Daniel Matthew Taub graduated from the Massachusetts Institute of Technology in 2006 with a S.B. major in Electrical Engineering and Computer Science, a minor in Biomedical Engineering, and a concentration in Japanese Language Studies.
In 2007, Daniel attended the Y Combinator Startup School and shortly thereafter decided to return to Boston to work at a local startup company. Whilst working at Talking Lights, he expanded his electrical engineering abilities, built context-aware healthcare systems to assist people with brain injuries and those living with Alzheimer's disease, and published a paper evaluating their system.
In 2009, he returned to MIT to study user interfaces and to complete his EECS Master's at the Media Lab's Camera Culture group. He traveled to the United Kingdom as part of a collaboration with Microsoft Research Cambridge, using computer vision to develop the Bokode technology into a 6-DOF contactless optical pen.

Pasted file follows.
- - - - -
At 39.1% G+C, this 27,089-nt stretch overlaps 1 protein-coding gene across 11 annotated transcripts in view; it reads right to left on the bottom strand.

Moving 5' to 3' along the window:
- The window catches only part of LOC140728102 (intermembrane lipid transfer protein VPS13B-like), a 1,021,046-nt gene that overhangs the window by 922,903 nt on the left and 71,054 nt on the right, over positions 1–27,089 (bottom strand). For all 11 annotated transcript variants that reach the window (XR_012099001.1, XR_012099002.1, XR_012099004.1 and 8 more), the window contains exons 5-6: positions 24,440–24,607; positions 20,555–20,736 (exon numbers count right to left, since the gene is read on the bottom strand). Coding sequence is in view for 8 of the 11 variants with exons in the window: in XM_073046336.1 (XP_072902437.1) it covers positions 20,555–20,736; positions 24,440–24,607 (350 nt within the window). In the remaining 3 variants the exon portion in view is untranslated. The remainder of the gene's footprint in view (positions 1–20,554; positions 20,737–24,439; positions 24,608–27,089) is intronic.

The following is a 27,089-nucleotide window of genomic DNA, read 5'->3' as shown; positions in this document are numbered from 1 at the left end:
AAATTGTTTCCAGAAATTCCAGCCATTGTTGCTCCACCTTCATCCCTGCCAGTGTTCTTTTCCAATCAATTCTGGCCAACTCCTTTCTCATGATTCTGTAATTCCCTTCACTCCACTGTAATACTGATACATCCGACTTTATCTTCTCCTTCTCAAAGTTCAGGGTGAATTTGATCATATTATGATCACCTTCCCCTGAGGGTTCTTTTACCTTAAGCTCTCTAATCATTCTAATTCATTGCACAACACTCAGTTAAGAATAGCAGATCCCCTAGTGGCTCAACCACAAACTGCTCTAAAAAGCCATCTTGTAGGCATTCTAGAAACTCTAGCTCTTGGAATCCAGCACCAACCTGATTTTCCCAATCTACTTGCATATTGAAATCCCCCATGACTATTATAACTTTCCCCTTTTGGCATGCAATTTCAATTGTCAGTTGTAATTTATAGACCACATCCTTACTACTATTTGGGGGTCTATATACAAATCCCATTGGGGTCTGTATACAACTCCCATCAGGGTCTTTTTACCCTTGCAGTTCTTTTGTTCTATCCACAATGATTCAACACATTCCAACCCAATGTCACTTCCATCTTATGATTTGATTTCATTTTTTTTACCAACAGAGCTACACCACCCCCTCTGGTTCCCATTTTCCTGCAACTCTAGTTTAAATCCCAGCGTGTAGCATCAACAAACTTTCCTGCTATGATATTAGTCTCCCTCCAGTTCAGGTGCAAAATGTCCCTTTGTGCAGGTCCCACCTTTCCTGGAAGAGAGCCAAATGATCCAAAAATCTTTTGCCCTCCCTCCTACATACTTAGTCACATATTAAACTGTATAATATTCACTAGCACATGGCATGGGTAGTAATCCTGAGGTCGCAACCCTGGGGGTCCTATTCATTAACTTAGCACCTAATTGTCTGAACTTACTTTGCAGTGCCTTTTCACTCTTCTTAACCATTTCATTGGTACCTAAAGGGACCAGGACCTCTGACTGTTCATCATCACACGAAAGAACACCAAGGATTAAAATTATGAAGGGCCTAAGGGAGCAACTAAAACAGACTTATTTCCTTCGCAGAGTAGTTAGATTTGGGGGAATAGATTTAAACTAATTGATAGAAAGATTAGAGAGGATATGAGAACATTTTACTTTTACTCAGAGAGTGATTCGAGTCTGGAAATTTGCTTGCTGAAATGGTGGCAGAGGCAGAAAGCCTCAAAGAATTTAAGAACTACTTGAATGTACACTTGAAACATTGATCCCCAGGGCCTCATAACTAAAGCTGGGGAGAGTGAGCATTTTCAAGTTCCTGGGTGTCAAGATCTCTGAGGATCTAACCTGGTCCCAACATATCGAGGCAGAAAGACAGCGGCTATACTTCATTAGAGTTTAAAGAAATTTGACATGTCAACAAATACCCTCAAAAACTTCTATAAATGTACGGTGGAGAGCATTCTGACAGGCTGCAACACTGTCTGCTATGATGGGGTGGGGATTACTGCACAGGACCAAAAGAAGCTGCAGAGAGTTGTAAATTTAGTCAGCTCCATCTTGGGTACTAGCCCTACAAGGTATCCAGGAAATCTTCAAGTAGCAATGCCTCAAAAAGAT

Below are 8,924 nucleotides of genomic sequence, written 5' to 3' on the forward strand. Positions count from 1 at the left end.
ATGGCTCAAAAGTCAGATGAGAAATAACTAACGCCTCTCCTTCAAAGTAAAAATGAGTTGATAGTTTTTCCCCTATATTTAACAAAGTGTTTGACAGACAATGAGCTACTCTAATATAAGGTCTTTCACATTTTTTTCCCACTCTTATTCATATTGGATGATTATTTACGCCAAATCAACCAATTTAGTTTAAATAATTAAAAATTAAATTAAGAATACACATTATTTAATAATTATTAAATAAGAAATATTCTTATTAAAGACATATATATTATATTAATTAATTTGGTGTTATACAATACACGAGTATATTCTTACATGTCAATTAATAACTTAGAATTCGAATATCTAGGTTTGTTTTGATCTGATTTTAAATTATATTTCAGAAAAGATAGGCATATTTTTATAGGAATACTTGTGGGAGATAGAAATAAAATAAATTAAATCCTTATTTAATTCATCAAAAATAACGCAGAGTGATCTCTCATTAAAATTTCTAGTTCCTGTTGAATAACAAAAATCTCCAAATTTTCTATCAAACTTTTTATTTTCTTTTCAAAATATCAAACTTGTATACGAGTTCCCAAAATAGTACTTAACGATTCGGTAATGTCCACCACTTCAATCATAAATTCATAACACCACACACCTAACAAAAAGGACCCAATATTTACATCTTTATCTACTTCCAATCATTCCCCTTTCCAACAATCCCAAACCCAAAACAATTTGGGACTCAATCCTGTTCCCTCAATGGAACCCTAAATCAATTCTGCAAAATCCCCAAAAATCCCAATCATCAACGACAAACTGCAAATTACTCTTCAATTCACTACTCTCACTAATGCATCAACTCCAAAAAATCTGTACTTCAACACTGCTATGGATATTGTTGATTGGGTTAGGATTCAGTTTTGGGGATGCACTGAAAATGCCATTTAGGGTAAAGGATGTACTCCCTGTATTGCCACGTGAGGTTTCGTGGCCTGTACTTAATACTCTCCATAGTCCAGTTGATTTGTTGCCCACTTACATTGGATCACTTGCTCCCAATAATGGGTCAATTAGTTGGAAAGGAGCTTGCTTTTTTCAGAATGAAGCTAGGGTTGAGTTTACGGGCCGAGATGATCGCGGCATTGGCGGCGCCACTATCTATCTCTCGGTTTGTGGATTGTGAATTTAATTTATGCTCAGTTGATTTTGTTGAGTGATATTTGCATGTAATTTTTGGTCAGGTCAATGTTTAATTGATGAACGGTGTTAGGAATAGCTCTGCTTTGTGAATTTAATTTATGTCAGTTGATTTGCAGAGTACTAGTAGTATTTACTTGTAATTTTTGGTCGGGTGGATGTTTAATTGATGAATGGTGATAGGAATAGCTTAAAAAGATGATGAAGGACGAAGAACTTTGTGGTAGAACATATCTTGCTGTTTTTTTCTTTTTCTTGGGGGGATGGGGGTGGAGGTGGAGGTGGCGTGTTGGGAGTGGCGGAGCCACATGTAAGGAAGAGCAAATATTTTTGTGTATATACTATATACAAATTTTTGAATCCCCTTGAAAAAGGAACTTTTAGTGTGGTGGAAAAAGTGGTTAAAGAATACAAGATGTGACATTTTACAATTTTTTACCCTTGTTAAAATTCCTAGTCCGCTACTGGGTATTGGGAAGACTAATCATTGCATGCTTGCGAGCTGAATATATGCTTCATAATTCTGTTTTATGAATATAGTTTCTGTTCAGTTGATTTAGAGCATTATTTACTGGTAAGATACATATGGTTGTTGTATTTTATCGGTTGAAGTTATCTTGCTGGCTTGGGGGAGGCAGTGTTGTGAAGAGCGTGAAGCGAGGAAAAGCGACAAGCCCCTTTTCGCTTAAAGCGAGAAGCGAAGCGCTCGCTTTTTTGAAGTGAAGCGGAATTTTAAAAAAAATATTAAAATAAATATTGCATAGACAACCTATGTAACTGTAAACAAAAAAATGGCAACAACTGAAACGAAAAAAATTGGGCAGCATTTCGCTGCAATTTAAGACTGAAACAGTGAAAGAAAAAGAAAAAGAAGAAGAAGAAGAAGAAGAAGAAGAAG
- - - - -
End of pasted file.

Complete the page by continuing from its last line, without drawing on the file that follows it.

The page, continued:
After completing his graduate degree, he worked as a research associate and programmer at FDO Partners, where he designed and implemented a framework to visualize the massive amount of data coming from the firm's daily operations in the global equities market. He went on to explore semantic analytics and then the field of biotechnology, connecting the software and hardware necessary to engineer wetware at Ginkgo Bioworks.
Daniel has operated as a freelance consultant, and was contracted by Philips Color Kinetics to work on research and development of light-centered interactions. He learned to balance these bread-and-butter programming jobs with the artistic edge of new media experiments traversed by the DIY LED Lighting company SaikoLED and the educational non-profit CEMI.
Daniel recently spent two years as a software engineer at Autodesk developing web-based collaborative design software tailored to 3D printing. His work there was part of a collaboration with Voxel8, a startup that is developing a 3D printer capable of printing electronic wires.For fun, he likes to design media-heavy interactions, invent new ways to communicate, and freely distribute exciting ideas for our collective knowledge.
Also, he likes to 3D print duplo- and lego-compatible blocks.
Last updated on July 19, 2016